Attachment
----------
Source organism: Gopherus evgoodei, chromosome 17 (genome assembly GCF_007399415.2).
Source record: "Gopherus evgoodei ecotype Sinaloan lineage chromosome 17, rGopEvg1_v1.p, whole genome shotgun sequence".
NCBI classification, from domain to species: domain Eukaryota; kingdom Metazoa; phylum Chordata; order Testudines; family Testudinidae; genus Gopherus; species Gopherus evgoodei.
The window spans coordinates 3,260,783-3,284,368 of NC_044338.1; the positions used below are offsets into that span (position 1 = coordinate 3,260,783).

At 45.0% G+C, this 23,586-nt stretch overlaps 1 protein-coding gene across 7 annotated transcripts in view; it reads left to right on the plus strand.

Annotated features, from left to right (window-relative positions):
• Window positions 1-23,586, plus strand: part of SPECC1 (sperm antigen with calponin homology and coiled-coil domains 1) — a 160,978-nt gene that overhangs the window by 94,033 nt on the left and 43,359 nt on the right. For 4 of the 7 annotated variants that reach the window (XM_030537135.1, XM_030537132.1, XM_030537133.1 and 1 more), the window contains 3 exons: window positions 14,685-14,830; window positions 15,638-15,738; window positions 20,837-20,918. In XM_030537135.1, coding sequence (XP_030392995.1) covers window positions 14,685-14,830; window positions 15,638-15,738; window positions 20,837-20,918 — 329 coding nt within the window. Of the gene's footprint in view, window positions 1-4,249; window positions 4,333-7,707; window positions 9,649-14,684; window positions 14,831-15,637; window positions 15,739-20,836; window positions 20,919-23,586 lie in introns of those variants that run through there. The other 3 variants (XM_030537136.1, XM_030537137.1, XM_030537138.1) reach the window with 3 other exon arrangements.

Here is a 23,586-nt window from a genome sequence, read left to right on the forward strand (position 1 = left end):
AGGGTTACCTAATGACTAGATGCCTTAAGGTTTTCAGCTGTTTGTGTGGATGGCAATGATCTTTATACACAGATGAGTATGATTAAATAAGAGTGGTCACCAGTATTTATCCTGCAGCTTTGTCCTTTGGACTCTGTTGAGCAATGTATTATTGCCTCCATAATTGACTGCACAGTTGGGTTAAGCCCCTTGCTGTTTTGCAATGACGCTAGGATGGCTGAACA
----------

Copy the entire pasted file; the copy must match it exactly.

Source organism: Gopherus evgoodei, chromosome 17 (genome assembly GCF_007399415.2).
Source record: "Gopherus evgoodei ecotype Sinaloan lineage chromosome 17, rGopEvg1_v1.p, whole genome shotgun sequence".
NCBI classification, from domain to species: domain Eukaryota; kingdom Metazoa; phylum Chordata; order Testudines; family Testudinidae; genus Gopherus; species Gopherus evgoodei.
The window spans coordinates 3,260,783-3,284,368 of NC_044338.1; the positions used below are offsets into that span (position 1 = coordinate 3,260,783).

At 45.0% G+C, this 23,586-nt stretch overlaps 1 protein-coding gene across 7 annotated transcripts in view; it reads left to right on the plus strand.

Annotated features, from left to right (window-relative positions):
• Window positions 1-23,586, plus strand: part of SPECC1 (sperm antigen with calponin homology and coiled-coil domains 1) — a 160,978-nt gene that overhangs the window by 94,033 nt on the left and 43,359 nt on the right. For 4 of the 7 annotated variants that reach the window (XM_030537135.1, XM_030537132.1, XM_030537133.1 and 1 more), the window contains 3 exons: window positions 14,685-14,830; window positions 15,638-15,738; window positions 20,837-20,918. In XM_030537135.1, coding sequence (XP_030392995.1) covers window positions 14,685-14,830; window positions 15,638-15,738; window positions 20,837-20,918 — 329 coding nt within the window. Of the gene's footprint in view, window positions 1-4,249; window positions 4,333-7,707; window positions 9,649-14,684; window positions 14,831-15,637; window positions 15,739-20,836; window positions 20,919-23,586 lie in introns of those variants that run through there. The other 3 variants (XM_030537136.1, XM_030537137.1, XM_030537138.1) reach the window with 3 other exon arrangements.

Here is a 23,586-nt window from a genome sequence, read left to right on the forward strand (position 1 = left end):
AGGGTTACCTAATGACTAGATGCCTTAAGGTTTTCAGCTGTTTGTGTGGATGGCAATGATCTTTATACACAGATGAGTATGATTAAATAAGAGTGGTCACCAGTATTTATCCTGCAGCTTTGTCCTTTGGACTCTGTTGAGCAATGTATTATTGCCTCCATAATTGACTGCACAGTTGGGTTAAGCCCCTTGCTGTTTTGCAATGACGCTAGGATGGCTGAACA